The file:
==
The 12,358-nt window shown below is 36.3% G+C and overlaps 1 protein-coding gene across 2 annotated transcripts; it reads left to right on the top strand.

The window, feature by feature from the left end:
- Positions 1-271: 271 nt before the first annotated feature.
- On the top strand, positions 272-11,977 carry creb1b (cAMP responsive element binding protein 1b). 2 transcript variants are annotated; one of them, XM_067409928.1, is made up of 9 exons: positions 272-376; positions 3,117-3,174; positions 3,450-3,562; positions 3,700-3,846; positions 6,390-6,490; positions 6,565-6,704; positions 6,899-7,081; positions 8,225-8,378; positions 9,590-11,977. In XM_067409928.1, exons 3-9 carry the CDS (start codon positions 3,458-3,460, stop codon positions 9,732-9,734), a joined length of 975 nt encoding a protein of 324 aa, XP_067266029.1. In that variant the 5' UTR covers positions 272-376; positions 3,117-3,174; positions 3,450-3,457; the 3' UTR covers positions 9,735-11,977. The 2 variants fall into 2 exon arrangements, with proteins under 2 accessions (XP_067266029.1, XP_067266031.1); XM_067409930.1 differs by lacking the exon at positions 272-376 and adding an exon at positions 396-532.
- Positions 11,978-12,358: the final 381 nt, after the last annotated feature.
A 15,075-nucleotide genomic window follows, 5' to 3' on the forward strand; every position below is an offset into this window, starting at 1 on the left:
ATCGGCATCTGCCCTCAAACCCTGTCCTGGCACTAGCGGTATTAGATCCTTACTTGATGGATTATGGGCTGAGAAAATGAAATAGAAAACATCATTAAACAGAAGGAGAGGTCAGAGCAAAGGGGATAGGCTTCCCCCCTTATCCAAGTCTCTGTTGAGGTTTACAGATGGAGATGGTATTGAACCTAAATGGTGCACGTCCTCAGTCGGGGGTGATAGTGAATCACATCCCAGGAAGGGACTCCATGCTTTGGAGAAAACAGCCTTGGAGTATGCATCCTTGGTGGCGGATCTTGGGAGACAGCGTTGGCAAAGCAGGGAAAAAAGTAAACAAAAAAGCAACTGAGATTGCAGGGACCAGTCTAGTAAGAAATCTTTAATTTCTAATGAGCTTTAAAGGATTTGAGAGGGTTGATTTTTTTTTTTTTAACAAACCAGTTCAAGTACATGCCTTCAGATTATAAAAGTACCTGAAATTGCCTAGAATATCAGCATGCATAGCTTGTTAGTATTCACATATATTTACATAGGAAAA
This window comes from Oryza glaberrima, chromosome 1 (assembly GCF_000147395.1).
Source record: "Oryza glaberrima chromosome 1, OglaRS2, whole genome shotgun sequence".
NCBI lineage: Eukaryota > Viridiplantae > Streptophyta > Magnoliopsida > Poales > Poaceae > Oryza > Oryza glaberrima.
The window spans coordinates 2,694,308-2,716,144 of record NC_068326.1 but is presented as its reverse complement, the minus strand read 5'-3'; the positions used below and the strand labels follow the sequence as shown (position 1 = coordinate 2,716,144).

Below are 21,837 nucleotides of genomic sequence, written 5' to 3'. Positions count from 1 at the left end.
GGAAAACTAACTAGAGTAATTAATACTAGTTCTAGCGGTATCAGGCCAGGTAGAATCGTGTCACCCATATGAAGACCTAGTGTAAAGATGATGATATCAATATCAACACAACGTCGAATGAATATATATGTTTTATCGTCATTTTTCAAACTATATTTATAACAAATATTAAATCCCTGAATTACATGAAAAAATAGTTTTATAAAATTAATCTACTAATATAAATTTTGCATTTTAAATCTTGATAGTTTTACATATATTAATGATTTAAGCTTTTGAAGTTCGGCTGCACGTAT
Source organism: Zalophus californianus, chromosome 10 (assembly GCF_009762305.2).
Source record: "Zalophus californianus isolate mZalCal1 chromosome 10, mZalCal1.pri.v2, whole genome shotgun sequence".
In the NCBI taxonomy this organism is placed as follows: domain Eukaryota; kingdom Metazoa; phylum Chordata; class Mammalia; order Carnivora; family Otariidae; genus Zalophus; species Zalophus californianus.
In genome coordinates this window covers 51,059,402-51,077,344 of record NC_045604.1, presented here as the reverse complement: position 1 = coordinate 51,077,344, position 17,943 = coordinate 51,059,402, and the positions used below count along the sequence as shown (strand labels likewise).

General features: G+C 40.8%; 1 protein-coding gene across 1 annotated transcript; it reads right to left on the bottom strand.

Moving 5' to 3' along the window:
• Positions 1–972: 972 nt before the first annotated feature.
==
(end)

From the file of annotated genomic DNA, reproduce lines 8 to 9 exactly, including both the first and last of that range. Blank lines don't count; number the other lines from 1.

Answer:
This window comes from Oryza glaberrima, chromosome 1 (assembly GCF_000147395.1).
Source record: "Oryza glaberrima chromosome 1, OglaRS2, whole genome shotgun sequence".